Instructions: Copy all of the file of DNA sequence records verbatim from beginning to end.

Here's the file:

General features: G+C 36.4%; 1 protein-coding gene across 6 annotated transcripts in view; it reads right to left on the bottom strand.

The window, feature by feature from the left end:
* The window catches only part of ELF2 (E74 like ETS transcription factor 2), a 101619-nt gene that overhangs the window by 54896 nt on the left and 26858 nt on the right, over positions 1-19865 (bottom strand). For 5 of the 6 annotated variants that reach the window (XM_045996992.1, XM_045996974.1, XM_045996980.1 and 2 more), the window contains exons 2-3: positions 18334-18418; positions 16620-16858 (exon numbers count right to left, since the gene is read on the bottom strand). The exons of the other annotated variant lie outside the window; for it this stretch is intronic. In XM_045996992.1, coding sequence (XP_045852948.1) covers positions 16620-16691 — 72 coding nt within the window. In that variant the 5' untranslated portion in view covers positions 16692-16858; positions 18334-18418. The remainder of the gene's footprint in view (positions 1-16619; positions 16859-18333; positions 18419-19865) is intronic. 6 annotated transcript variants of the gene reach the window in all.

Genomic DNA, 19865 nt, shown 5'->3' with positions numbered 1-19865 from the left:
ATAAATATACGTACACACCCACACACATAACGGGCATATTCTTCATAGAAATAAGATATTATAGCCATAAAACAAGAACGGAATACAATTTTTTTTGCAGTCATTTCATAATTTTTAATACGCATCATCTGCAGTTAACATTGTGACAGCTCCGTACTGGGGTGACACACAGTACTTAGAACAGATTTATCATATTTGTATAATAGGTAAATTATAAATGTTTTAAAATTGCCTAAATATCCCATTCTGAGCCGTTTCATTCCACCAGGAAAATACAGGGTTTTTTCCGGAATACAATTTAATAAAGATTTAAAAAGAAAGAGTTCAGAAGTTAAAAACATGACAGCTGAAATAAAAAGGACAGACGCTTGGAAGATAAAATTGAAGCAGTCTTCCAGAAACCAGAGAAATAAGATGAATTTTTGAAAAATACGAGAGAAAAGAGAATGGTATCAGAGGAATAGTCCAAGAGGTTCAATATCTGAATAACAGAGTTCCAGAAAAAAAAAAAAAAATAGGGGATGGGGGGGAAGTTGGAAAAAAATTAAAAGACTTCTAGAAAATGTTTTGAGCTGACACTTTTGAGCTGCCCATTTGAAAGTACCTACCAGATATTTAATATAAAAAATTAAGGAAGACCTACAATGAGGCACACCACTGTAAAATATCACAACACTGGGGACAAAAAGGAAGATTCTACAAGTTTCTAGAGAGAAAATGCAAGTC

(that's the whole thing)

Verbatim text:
General features: G+C 36.4%; 1 protein-coding gene across 6 annotated transcripts in view; it reads right to left on the bottom strand.

The window, feature by feature from the left end:
* The window catches only part of ELF2 (E74 like ETS transcription factor 2), a 101619-nt gene that overhangs the window by 54896 nt on the left and 26858 nt on the right, over positions 1-19865 (bottom strand). For 5 of the 6 annotated variants that reach the window (XM_045996992.1, XM_045996974.1, XM_045996980.1 and 2 more), the window contains exons 2-3: positions 18334-18418; positions 16620-16858 (exon numbers count right to left, since the gene is read on the bottom strand). The exons of the other annotated variant lie outside the window; for it this stretch is intronic. In XM_045996992.1, coding sequence (XP_045852948.1) covers positions 16620-16691 — 72 coding nt within the window. In that variant the 5' untranslated portion in view covers positions 16692-16858; positions 18334-18418. The remainder of the gene's footprint in view (positions 1-16619; positions 16859-18333; positions 18419-19865) is intronic. 6 annotated transcript variants of the gene reach the window in all.

Genomic DNA, 19865 nt, shown 5'->3' with positions numbered 1-19865 from the left:
ATAAATATACGTACACACCCACACACATAACGGGCATATTCTTCATAGAAATAAGATATTATAGCCATAAAACAAGAACGGAATACAATTTTTTTTGCAGTCATTTCATAATTTTTAATACGCATCATCTGCAGTTAACATTGTGACAGCTCCGTACTGGGGTGACACACAGTACTTAGAACAGATTTATCATATTTGTATAATAGGTAAATTATAAATGTTTTAAAATTGCCTAAATATCCCATTCTGAGCCGTTTCATTCCACCAGGAAAATACAGGGTTTTTTCCGGAATACAATTTAATAAAGATTTAAAAAGAAAGAGTTCAGAAGTTAAAAACATGACAGCTGAAATAAAAAGGACAGACGCTTGGAAGATAAAATTGAAGCAGTCTTCCAGAAACCAGAGAAATAAGATGAATTTTTGAAAAATACGAGAGAAAAGAGAATGGTATCAGAGGAATAGTCCAAGAGGTTCAATATCTGAATAACAGAGTTCCAGAAAAAAAAAAAAAAATAGGGGATGGGGGGGAAGTTGGAAAAAAATTAAAAGACTTCTAGAAAATGTTTTGAGCTGACACTTTTGAGCTGCCCATTTGAAAGTACCTACCAGATATTTAATATAAAAAATTAAGGAAGACCTACAATGAGGCACACCACTGTAAAATATCACAACACTGGGGACAAAAAGGAAGATTCTACAAGTTTCTAGAGAGAAAATGCAAGTC